Finally, the obituary appears in The Times of the former student at Wadham College who became the subject of a well-known Waugh anecdote. This is journalist Robin Esser (1935-2017), former editor of the Sunday Express. As described in The Times:

Esser played hockey for Wadham, recalling how returning late from one match landed him an early Fleet Street story. Finding himself locked out, Esser climbed over the wall into the garden of Sir Maurice Bowra, the warden, who was taking a stroll. He was summoned the next morning to account for himself, but when he arrived at Bowra’s office “a rather agitated man in a tweed suit came up” complaining that he had been refused permission to view a painting at Keble College. The man was Evelyn Waugh and Bowra, having forgotten Esser’s indiscretion, instructed him to entertain Waugh with a glass of wine while he finished a telephone call. It turned into several glasses. “The next morning, with a slight hangover, I related the whole occasion to the William Hickey column in the Daily Express,” he said.

According to the report of the incident in Maurice Bowra’s biography (pp. 250-51), it was Waugh, not Bowra, “who demanded [Esser’s] company while the Warden dealt with an emergency.” The source cited by Bowra’s biographer, Leslie Mitchell, was the Wadham Gazette rather than the Daily Express. The Wadham Gazette quotes the student (unnamed in Mitchell’s version):

“I never did get the telling off the Warden intended to give me. I did get a three and a half hour lunch in the company of one of the greatest wits in the university and one of our most brilliant authors. Now that is what I call luck.”

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Waugh Recommendation Resurfaces

An article posted on the booksblog The Literary Sisters recommends a 1953 novel which Evelyn Waugh had selected as a “best first novel” for 1953 in The Sunday Times:

A largely forgotten novel now, Hugo Charteris’ A Share of the World was selected by Evelyn Waugh in the Sunday Times as ‘the best first novel of 1953’.  The blurb immediately intrigued me, as a fan of both historical fiction and books which have been lost to the annals of time.  It describes A Share of the World as a ‘harrowing story of a man lost in his times, bewildered and anguished by both war and love’, and as ‘a masterful portrayal of the human psyche at odds with itself’.  The Times Literary Supplement wrote of the novel: ‘Mr Charteris brings off many arresting descriptions of things seen and felt’, and the Evening Standard said: ‘Hugo Charteris has the temperament of the born writer…  He sees vividly, feels acutely, has a nervous dislike of the commonplace’.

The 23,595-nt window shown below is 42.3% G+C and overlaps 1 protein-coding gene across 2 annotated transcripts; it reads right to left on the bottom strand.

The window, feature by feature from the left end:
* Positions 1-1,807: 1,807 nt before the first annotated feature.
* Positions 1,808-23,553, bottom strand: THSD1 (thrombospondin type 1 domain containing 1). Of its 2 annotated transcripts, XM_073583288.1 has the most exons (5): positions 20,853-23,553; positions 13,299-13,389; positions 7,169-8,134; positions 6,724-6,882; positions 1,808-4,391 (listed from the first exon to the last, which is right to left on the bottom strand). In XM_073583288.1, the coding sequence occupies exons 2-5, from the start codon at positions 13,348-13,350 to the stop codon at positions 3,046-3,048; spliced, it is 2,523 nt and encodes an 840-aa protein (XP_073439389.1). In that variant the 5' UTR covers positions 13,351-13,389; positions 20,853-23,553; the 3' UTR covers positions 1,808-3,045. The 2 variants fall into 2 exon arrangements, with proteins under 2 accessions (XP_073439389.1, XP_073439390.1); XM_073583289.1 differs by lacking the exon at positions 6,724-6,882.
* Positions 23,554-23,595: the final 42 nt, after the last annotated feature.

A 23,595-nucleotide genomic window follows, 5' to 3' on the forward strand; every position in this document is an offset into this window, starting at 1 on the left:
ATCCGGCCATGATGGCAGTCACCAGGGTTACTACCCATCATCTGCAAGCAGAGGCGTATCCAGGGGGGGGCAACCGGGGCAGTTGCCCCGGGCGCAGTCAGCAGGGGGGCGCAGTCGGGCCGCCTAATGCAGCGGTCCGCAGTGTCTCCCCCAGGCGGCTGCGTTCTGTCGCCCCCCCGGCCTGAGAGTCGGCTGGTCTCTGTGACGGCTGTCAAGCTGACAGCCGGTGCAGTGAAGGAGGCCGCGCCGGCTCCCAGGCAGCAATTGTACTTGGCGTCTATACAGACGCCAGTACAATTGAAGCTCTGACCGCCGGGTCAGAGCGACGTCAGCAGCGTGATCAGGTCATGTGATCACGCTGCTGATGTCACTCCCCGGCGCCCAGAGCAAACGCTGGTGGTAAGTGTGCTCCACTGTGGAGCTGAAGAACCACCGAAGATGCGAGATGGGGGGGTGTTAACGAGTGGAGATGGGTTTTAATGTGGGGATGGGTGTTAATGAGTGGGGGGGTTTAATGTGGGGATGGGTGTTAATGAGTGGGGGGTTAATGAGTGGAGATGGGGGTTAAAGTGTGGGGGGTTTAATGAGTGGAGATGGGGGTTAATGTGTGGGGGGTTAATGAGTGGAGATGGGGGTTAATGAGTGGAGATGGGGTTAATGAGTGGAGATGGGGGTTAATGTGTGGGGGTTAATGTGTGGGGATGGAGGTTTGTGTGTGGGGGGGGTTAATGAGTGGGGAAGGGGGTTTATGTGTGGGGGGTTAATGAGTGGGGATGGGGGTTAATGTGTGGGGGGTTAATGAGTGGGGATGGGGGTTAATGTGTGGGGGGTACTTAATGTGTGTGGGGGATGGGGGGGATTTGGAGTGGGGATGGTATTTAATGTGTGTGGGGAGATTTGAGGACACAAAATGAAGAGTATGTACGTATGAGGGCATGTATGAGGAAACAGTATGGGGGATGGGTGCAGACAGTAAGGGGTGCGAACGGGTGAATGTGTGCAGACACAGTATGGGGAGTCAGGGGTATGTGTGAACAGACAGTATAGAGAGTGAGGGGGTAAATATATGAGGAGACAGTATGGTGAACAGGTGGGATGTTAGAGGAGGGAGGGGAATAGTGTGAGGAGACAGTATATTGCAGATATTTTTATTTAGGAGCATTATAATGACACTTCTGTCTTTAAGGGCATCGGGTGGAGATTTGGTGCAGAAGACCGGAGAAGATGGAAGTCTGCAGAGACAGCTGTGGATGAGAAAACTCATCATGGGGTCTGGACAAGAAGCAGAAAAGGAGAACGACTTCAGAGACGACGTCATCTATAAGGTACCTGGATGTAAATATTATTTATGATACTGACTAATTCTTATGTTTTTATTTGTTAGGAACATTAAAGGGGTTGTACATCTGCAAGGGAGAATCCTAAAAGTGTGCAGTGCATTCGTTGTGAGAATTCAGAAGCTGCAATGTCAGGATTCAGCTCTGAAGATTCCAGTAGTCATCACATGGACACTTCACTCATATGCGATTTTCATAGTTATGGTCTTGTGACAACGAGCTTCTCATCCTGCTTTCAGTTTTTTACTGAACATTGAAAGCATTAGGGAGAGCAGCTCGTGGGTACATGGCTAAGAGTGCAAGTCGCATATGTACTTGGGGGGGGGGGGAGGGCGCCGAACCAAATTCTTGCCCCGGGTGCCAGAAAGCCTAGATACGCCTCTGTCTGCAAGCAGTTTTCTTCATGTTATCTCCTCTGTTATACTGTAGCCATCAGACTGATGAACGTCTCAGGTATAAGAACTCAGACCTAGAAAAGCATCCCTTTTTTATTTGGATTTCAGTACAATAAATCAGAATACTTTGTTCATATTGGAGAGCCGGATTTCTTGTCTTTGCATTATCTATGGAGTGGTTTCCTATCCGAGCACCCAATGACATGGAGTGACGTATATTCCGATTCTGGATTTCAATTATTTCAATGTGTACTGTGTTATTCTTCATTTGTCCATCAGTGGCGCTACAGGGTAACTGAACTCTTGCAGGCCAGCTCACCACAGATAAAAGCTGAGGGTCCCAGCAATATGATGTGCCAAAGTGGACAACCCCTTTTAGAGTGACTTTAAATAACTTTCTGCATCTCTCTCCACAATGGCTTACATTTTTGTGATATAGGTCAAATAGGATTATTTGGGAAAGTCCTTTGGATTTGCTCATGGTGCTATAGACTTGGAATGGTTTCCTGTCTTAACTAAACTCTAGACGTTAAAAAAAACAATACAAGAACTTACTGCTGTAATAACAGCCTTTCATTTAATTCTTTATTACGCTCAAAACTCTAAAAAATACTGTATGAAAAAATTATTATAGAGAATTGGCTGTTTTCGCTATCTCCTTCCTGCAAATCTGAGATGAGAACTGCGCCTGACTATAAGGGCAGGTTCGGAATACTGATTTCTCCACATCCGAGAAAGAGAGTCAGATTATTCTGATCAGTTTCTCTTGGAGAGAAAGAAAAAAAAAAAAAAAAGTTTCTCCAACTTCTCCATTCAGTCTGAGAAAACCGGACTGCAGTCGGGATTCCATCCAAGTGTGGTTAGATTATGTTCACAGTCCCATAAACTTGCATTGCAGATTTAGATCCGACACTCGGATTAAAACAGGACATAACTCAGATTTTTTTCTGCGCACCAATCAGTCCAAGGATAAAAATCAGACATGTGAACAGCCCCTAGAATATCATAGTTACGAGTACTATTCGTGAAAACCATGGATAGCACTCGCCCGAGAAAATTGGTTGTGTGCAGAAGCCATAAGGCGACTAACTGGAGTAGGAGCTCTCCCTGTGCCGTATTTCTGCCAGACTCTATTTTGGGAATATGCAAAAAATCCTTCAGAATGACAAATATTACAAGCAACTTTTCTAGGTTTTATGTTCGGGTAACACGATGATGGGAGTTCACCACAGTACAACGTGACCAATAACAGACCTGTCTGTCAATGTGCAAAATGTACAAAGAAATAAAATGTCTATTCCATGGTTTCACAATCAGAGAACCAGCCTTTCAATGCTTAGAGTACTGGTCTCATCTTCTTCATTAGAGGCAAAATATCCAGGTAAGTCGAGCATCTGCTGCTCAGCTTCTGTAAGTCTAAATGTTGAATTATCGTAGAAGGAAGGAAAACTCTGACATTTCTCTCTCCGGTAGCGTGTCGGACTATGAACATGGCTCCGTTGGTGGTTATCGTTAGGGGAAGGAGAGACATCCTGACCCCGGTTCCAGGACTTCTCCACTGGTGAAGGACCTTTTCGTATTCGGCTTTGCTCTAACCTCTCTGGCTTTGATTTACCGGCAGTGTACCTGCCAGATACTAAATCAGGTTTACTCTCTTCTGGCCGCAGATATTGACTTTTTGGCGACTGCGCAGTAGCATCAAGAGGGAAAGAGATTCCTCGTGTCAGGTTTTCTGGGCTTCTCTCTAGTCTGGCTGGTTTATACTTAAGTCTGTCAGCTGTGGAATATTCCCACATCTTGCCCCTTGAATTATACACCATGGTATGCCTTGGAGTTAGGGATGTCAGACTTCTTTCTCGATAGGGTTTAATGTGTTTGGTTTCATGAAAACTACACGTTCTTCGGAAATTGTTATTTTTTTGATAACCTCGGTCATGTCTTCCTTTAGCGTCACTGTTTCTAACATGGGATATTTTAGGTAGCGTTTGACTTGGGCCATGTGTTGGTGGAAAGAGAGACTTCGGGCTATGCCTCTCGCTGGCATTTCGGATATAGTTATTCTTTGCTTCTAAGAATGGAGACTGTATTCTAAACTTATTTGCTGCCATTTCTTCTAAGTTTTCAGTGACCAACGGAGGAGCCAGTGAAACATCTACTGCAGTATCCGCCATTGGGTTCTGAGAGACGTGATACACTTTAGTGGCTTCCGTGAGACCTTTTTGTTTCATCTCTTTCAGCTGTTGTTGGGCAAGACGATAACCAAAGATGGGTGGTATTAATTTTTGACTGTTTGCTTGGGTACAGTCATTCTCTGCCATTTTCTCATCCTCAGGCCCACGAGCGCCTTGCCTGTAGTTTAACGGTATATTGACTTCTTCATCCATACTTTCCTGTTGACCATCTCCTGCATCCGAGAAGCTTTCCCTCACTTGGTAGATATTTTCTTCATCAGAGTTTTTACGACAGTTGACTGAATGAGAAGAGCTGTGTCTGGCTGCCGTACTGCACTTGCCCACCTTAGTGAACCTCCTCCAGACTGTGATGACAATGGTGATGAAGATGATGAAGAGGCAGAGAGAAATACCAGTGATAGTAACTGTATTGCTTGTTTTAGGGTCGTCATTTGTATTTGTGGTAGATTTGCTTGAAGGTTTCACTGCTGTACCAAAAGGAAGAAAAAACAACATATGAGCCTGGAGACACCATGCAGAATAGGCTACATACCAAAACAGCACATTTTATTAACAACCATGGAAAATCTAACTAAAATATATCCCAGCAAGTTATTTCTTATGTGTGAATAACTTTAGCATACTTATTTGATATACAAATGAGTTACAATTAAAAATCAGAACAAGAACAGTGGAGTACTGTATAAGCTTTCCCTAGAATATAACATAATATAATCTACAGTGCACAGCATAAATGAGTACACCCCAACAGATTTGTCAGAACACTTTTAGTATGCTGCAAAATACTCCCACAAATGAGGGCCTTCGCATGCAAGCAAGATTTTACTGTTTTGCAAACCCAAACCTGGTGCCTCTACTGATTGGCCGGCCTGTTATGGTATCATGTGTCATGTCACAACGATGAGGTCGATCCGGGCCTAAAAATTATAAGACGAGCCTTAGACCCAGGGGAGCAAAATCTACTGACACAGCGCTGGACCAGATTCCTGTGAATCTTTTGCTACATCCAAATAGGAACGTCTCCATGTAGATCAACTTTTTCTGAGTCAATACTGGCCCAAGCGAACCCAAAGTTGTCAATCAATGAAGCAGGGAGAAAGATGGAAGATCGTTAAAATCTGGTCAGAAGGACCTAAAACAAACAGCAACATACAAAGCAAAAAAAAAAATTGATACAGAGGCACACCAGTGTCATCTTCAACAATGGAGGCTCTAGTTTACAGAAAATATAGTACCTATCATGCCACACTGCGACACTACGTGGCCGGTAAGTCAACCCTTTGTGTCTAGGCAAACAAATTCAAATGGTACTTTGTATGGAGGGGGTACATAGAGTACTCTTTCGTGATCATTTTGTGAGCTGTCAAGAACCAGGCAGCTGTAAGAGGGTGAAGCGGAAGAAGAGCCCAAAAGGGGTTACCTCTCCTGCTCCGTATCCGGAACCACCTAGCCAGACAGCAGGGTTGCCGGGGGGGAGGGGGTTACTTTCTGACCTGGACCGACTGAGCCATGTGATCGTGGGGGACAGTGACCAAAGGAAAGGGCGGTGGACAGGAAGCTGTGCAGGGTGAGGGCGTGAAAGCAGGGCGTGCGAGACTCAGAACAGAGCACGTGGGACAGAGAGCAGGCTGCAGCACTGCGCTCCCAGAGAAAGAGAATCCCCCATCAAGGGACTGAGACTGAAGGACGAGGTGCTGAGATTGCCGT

The book was reprinted in 2015. Hugo Charteris (1922-70) was the brother of Waugh’s friend Ann Fleming. But Waugh was not simply doing her a favor. Francis Wyndham declared this book the best first novel since the war, and Charteris’s Wikipedia entry says his other work received great critical acclaim. Waugh’s other book choices in the Sunday Times article (20 December 1953) were L P Hartley’s now classic The Go-Between and Cecil Woodham-Smith’s The Reason Why. Both of those books are still in print, so Waugh seems to have scored a hat trick on these selections.

A radio interview with the director of the Australian stage production of Brideshead Revisited is available on Radio Adelaide. The production by Adelaide’s Independent Theatre will open later this month for a limited run.

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Mary Wesley Letters Published

The letters between novelist Mary Wesley and her second husband Eric Siepmann have been published and are reviewed by D J Taylor in The Times. The book is entitled Darling Pol and is edited by Wesley’s biographer Patrick Marnham. Wesley and Siepmann met during the war and remained together (more or less) until Siepmann’s death in 1970. Wesley did not begin to publish novels until about 10 years after that and, according to Taylor, there are few references in those books to the sometimes tempestuous love affair reflected in the letters.

Waugh is implicated in their story only by the fact that he and Siepmann were classmates at Oxford. According to Taylor:

An Oxford contemporary of Evelyn Waugh (with whom he never got on), [Siepmann’s] talents as a screenwriter, novelist and foreign correspondent were regularly undermined by bouts of nervous depression. He was described by one reminiscing ex-girlfriend as “the wickedest man I ever met”.

In Marnham’s biography of Wesley Wild Mary (2006), this is elaborated somewhat. Waugh mentions Siepmann dismissively in letters to Nancy Mitford where he is identified in a note as a friend of Peter Rodd. According to Marnham:

The reasons for Waugh’s settled hostility to Siepmann remain obscure. They had much in common: both had joined the Royal Marines, converted to Catholicism and were friends of Nancy Mitford. Mary thought the mutual loathing dated back to Oxford, where they were contemporaries for one year. Waugh and Seipmann shared many Oxford friends including Patrick Kinross, Douglas Woodruff, Christopher Hollis, Claude Cockburn, Graham Greene and Maurice Bowra. The most likely explanation for their enmity is that Siepmann was also a close friend of Basil Murray and Peter Rodd. Waugh disliked both these young men and drew on them for his character Basil Seal. Waugh once described Murray as ‘satanic’. while Murray described Siepmann as ‘the Devil’. Waugh’s reasons for disliking Murray included the fact that the latter once ‘quietly but efficiently’ beat him up. Unusually, Waugh made no exception for Siepmann after Eric’s conversion to Catholicism; they remained enemies. Mary remembered them glaring at each other over Caroline Cobb’s open grave. (pp. 167-68, Footnote omitted.)